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Integrated inverter algorithms for optimal performance

Integrated inverter algorithms for optimal performance

Grafik 1
The picture shows the power curve or characteristic curve of a string that is partly in the shade. Conventional inverters tend to select the wrong MPP (blue line), which in turn means the system will deliver less power than is possible.
Steca inverters are equipped with a range of sophisticated functions that can be used to optimise solar system performance. Two of these are the ModuleScan and the ShadingScan.

• The ShadingScan automatically optimises solar power in case of shading
• The ModuleScan can be used for troubleshooting, diagnostics or feed-in improvements

ShadingScan: Optimal solar power even in the shade

Solar power systems require direct sunlight in order to deliver optimised yields. But even with carefully planned and constructed systems, some temporary shading is often unavoidable, for example due to dormers or other structures on the roof. In these cases, the ShadingScan function of the Steca inverters avoids unnecessary yield losses by quickly tracking to the current, actual maximum power point (MPP).

In order for a photovoltaic system to deliver the maximum yields, the inverter needs to continuously detect the maximum power of the connected modules. In technical jargon, this value is called the maximum power point (MPP). This depends on the current solar irradiation and therefore changes depending on the time of day and cell temperature.

The MPP is not usually determined for individual solar modules, but rather for a certain number of interconnected modules, also called a string. As long as the sun shines equally on all of the modules in a string, then there is only one unique maximum power. This can be detected by any modern inverter.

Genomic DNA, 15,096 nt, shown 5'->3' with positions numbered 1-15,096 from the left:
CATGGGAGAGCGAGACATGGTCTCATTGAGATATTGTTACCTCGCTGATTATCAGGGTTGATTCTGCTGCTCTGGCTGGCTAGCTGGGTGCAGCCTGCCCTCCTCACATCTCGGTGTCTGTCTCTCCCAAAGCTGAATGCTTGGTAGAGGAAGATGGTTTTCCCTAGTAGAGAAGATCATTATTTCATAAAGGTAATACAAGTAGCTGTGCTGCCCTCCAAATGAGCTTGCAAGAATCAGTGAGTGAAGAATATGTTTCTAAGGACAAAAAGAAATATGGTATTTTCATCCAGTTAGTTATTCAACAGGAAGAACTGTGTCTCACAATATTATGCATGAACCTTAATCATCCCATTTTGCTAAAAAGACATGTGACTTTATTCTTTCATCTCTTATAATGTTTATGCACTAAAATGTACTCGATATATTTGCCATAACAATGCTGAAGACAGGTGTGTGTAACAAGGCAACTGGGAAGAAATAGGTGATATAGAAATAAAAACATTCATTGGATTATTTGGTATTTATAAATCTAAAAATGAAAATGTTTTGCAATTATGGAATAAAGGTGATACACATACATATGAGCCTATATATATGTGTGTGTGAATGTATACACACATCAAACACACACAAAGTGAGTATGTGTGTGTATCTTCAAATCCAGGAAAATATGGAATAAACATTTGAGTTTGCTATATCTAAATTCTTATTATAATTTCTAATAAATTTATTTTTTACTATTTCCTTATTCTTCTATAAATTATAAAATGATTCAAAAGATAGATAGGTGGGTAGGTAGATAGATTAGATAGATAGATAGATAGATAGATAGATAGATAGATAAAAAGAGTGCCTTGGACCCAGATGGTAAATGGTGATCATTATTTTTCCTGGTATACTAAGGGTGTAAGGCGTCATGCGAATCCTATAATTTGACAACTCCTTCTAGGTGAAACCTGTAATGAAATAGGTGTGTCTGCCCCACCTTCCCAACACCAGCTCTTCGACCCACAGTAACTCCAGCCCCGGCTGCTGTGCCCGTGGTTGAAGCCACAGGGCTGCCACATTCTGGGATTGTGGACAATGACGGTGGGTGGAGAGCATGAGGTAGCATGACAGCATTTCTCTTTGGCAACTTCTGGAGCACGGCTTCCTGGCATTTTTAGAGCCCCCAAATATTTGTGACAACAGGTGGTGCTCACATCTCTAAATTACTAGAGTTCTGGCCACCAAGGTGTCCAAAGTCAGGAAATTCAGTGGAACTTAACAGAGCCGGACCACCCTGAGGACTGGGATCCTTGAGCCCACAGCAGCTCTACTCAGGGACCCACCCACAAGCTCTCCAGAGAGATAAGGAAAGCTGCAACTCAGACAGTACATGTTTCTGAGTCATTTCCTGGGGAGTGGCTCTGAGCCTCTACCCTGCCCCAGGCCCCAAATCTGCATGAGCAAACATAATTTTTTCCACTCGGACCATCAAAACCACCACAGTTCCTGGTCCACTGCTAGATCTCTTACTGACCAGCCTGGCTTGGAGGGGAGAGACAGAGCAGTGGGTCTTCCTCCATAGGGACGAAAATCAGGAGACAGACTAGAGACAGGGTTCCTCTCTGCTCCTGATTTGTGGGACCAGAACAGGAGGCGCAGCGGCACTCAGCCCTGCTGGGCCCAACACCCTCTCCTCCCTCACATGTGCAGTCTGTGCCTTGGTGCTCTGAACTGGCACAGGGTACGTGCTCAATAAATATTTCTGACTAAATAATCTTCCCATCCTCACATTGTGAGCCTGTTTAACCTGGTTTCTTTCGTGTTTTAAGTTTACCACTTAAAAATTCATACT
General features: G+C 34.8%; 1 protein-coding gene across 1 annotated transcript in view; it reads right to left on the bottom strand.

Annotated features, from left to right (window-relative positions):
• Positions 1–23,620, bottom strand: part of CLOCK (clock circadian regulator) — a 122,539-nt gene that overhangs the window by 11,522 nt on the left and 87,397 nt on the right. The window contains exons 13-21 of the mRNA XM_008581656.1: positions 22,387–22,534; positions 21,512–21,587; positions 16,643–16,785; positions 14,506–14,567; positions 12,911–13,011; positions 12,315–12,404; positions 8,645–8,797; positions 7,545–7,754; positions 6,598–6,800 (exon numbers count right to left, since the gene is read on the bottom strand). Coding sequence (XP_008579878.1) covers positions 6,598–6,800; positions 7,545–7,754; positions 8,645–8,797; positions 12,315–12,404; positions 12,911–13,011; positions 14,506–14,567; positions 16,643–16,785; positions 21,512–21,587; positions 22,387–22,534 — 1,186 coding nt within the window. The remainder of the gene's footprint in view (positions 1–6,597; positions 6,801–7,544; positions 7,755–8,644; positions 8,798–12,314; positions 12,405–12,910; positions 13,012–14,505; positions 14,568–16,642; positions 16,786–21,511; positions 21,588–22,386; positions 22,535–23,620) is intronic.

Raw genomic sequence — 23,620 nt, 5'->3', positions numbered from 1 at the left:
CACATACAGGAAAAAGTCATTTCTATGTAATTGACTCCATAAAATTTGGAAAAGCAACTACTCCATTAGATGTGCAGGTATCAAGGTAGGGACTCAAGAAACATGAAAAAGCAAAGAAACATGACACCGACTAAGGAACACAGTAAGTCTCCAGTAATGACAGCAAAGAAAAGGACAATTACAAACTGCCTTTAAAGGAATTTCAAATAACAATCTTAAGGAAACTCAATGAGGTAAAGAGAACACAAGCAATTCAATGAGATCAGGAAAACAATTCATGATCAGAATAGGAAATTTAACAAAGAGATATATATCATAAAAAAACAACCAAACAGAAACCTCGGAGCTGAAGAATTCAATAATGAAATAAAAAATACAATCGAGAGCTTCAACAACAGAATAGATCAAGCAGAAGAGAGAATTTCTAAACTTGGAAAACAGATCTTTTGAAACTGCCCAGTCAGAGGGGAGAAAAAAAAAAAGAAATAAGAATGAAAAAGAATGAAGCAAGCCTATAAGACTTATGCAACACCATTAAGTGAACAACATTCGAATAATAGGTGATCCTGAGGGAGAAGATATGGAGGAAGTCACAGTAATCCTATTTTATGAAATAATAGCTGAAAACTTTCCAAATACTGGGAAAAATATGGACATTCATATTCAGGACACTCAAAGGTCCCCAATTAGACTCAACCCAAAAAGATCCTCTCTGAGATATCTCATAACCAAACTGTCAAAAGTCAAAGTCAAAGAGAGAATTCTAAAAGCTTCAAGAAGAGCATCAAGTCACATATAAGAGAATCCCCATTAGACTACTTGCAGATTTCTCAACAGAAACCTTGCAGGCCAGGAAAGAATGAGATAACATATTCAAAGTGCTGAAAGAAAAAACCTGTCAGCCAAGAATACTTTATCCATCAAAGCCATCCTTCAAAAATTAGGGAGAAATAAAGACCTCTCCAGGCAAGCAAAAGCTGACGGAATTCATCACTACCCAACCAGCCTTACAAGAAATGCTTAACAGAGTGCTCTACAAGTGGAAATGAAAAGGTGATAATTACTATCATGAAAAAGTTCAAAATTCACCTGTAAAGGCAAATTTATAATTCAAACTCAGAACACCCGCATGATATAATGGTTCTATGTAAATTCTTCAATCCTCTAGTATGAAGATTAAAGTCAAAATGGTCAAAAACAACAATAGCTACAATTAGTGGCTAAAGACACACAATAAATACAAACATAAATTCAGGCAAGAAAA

However, the situation changes if parts of a string are in the shade, which is a common occurrence in practice: Then there is not just one, but several MPPs. In this case, conventional inverters are no longer able to select the optimal MPP. The result: noticeably less solar power is generated than is possible.

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Grafik 2
Using its ShadingScan algorithm, the Steca inverter has found the ideal MPP for this characteristic curve of a string in the shade. The power point of this string increases significantly
In these kinds of situations, the Steca ShadingScan algorithm ensures that the inverter can determine the actual maximum power of the solar system and therefore maximise the production of solar power. To make this possible, the inverter performs checks at regular intervals to determine whether the current MPP is correct or if it is possible for a higher power value to be achieved. This ensures that optimised power is always available without the need for any additional technology or investments.

ModuleScan: Integrated diagnostics, troubleshooting and optimisation

Just like the ShadingScan, the ModuleScan serves to reduce unnecessary yield losses in the photovoltaic system. Compared to the ShadingScan, however, it enables a more comprehensive analysis and also serves to detect contamination and defects. However, it is more time-consuming in comparison. This is why, unlike the faster ShadingScan – which is permanently active in the background, it must be initiated individually by the operator.

Like the ShadingScan, the ModuleScan analyses the characteristic curve of interconnected solar modules. The goal here is also to identify the ‘global’ MPP with the highest power (see explanation above).

However, while the ShadingScan only checks a certain part of the solar system characteristic curve in order to continuously and gradually optimise everyday operation, the ModuleScan always runs through and analyses the entire characteristic curve. This is why it can be used in a particularly versatile way: Not only can the point of maximum power be determined with the help of the characteristic curve, but the course of the line also provides system operators and installers with valuable insights into the condition of the solar system.

For example, operators can use the characteristic curve to see whether the system has become so dirty that it should be cleaned. If, on the other hand, the system is clean and not in the shade, the characteristic curve can show that individual modules are damaged.

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